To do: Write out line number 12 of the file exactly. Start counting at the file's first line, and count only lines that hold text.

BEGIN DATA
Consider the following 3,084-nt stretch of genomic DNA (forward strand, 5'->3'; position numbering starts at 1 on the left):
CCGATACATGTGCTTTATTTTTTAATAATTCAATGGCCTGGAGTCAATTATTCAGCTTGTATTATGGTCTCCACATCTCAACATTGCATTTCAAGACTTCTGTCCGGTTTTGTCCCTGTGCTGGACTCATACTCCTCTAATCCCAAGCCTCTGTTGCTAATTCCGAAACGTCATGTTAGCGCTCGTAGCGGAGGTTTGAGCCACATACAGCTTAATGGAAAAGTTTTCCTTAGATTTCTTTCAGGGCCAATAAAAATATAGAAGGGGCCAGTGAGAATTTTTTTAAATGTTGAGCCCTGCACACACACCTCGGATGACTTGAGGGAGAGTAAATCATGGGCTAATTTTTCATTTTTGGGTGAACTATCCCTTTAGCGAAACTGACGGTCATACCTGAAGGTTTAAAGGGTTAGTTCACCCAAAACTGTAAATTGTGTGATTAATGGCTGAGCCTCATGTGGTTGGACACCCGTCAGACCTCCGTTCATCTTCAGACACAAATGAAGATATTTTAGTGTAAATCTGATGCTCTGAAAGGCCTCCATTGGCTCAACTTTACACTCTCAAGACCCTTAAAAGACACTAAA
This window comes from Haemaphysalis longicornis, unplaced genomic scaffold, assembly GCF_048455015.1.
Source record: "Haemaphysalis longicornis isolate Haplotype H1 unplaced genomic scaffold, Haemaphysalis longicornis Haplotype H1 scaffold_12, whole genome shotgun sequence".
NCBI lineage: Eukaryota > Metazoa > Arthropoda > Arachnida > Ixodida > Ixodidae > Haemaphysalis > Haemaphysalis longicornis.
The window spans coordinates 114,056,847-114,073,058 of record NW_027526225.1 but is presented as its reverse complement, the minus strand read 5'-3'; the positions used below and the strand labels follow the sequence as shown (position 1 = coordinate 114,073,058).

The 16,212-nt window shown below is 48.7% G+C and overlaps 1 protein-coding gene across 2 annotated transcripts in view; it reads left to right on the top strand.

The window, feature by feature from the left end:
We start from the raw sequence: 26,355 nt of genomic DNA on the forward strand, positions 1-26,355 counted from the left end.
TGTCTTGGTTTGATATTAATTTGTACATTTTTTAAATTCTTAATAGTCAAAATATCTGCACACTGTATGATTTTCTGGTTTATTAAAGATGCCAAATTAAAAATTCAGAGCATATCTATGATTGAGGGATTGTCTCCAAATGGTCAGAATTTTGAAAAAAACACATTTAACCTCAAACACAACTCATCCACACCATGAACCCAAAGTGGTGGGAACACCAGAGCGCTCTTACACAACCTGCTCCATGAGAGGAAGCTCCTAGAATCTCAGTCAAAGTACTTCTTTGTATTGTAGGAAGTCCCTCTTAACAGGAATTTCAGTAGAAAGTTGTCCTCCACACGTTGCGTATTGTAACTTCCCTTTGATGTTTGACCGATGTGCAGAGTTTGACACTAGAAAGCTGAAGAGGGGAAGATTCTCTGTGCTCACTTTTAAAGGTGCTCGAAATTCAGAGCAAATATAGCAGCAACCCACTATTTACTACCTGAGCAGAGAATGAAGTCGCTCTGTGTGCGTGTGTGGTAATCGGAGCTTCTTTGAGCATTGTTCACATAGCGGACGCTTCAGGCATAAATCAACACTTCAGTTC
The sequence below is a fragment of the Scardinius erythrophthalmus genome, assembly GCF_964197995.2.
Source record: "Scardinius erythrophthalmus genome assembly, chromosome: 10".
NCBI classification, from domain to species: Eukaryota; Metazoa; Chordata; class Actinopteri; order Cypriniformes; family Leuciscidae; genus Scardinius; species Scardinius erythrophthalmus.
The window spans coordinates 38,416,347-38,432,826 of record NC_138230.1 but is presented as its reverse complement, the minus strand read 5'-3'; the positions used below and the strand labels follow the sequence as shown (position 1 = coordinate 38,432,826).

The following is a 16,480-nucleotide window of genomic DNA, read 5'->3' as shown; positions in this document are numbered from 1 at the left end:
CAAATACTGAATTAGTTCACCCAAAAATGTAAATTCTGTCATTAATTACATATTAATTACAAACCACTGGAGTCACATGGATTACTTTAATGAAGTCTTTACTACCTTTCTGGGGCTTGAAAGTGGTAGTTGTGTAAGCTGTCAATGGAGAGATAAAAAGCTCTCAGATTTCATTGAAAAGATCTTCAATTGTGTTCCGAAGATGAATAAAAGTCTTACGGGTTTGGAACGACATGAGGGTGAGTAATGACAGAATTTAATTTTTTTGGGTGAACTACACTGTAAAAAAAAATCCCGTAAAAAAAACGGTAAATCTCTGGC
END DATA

Source record: "Scardinius erythrophthalmus genome assembly, chromosome: 10".